Testing has started at NASA’s Marshall Space Flight Center in Huntsville, Alabama, on a concept for a potentially revolutionary propulsion system that could send spacecraft to the edge of our solar system, the heliopause, faster than ever before.
In this concept, long, very thin, bare wires construct the large, circular E-Sail that would electrostatically repel the fast moving solar protons. The momentum exchange produced as the protons are repelled by the positively charged wires would create the spacecraft’s thrust. “The E-Sail would use these protons to propel the spacecraft.” Extending outward from the center of the spacecraft, 10 to 20 electrically charged, bare aluminum wires would produce a large, circular E-Sail that would electrostatically repel the fast moving protons of the solar wind.
The Finnish Meteorological Institute (Finnish: Ilmatieteen laitos, Swedish: Meteorologiska institutet, or simply FMI) is the government agency responsible for gathering and reporting weather data and forecasts in Finland.
It is a part of the Ministry of Transport and Communications but it operates semi-autonomously.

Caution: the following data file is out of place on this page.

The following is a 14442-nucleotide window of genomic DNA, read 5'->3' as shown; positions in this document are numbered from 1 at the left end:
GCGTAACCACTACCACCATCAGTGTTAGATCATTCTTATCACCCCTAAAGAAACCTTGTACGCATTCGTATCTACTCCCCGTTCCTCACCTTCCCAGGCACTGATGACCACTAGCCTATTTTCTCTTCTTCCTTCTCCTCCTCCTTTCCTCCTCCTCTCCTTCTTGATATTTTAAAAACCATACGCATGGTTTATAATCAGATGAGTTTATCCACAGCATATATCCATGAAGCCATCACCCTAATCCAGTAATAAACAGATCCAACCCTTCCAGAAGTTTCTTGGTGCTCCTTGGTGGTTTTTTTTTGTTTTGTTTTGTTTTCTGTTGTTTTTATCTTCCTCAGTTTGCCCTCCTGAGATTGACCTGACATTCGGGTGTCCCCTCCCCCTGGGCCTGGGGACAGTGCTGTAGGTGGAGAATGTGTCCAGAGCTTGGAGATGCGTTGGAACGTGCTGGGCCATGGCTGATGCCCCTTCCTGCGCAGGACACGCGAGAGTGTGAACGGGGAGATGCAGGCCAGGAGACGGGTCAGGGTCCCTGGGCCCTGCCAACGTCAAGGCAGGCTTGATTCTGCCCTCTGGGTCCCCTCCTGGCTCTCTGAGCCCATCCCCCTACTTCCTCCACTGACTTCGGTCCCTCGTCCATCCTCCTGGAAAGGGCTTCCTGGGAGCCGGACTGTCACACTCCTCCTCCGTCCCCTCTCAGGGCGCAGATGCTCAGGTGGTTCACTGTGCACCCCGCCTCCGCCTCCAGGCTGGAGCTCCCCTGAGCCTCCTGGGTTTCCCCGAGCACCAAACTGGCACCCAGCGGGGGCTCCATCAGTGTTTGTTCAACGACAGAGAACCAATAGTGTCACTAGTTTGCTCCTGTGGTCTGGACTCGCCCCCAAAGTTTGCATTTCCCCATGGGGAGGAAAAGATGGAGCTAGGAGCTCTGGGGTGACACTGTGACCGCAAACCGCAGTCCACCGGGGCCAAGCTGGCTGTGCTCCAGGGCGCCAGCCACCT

The Institute is an impartial research and service organisation with expertise covering a wide range of atmospheric science activities other than gathering and reporting weather data and forecasts. The headquarters of the Institute is in Kumpula Campus, Helsinki, Finland.
The Finnish Meteorological Institute is one of the few places in Finland where space research takes place. The institute has been a part of several high-profile NASA and ESA missions, such as Phoenix, Mars Science Laboratory, Rosetta and BepiColombo, in addition to leading a lander mission of their own, MetNet. They worked with Spain and the United States to contribute to the Rover Environmental Monitoring Station (REMS) on Mars Science Laboratory (Curiosity).